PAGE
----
Still, when the Constitution was fundamentally amended after the Civil War—including by a provision flatly overruling Dred Scott—there was no attempt to abolish judicial review.
The tempering value of that device was now fully understood. Of course politics would continue to influence the selection of Supreme Court Justices. That had been true since the beginning, and was indeed built into the selection process. It was a feature, not a bug. It meant that over time, The People would get the Constitution they wanted.
But meanwhile, the Supreme Court, operating by legal norms and on a timeline independent of elections, would move judiciously in response to arguments pressed upon it by litigants.
Thus, when the Court in Brown v. Board of Education rendered an intensely unpopular decision, it was one that built upon a whole series of incremental cases—often brought strategically by civil rights groups—that had been decided in the 1920s and 1930s. The Brown Court wrote a careful unanimous opinion, which overruled prior precedent only to the extent strictly needed.
The Court did this because it knew that a storm of outrage was about to break out on the political front. And, regardless of what the country was going to ultimately decide to do about segregation, the Court wanted to ensure its own long-term legitimacy as it faced similarly divisive controversies, and the potential need to reverse its own precedents, well into the future.
Chief Justice John Roberts has long been mindful of this history. Increasingly—beginning with a scandalously injudicious rush to accelerate federal executions in the second half of 2020 and through a series of radical up-endings of the meaning of the religion clauses thereafter—the Court as a whole has not. Concerns of judicial methodology have been ignored in favor of reaching a particular outcome.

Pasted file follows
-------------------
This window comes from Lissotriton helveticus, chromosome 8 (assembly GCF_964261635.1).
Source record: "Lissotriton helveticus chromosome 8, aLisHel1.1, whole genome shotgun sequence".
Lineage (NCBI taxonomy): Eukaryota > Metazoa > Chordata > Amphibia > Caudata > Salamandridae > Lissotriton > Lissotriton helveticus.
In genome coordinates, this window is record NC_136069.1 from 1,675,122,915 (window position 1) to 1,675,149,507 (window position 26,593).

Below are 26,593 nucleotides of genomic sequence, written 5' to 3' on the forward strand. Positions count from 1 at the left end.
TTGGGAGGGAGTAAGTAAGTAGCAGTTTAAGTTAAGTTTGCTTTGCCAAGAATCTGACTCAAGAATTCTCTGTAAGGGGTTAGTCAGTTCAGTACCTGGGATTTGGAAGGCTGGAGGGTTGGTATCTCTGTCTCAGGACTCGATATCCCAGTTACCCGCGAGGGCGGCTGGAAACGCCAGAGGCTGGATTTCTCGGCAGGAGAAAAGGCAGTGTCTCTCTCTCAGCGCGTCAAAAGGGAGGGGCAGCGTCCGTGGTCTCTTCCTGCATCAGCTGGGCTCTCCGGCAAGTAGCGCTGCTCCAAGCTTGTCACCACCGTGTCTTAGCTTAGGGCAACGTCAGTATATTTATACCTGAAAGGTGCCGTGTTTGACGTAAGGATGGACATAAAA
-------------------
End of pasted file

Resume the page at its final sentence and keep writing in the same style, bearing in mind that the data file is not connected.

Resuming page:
Dobbs turns that indifference into hostility. To work through the applications of rules (like “no undue burden”) to facts is far too much work, and shows that the field should be free of judicial control. This is judicial hari-kari. A unique ability to engage in case-by-case analysis is the foundation of the Court’s institutional independence.
Even if, shortsightedly, the Court does not worry about retaining that independence, the rest of us should. By definition, it is the outs rather than the ins who need the Court’s protection against political majorities.
As Alexander Hamilton explained in Federalist 48, the “independence of the judges is … requisite to guard the Constitution and the rights of individuals from the effects of those ill humors, which … sometimes disseminate among the people …, and which, though they speedily give place to better information, and more deliberate reflection, have a tendency, in the meantime, to occasion …. serious oppressions of the minor party in the community.” Moreover, he continued, knowing that unconstitutional laws would be overturned would inhibit legislatures from passing them in the first place.
Hence, “Considerate men, of every description, ought to prize whatever will tend to beget or fortify [the independence of] the courts: as no man can be sure that he may not be to-morrow the victim of a spirit of injustice, by which he may be a gainer to-day.”
In time, the political system as a whole came to agree with Hamilton. Judges gained the power of judicial review because their unique methodology of accreted wisdom had a special role to play in curbing the excesses of political passions. Complementing the work of the political branches, the work of the judicial branch strengthened the framework of our Republic. A number of Supreme Court opinions helped bring the polity to this understanding, and no Supreme Court opinion ever questioned it. Until Dobbs.
That is why Dobbs has instantly shot to a top position in the very competitive rankings chart for Worst Supreme Court Opinion. Ever.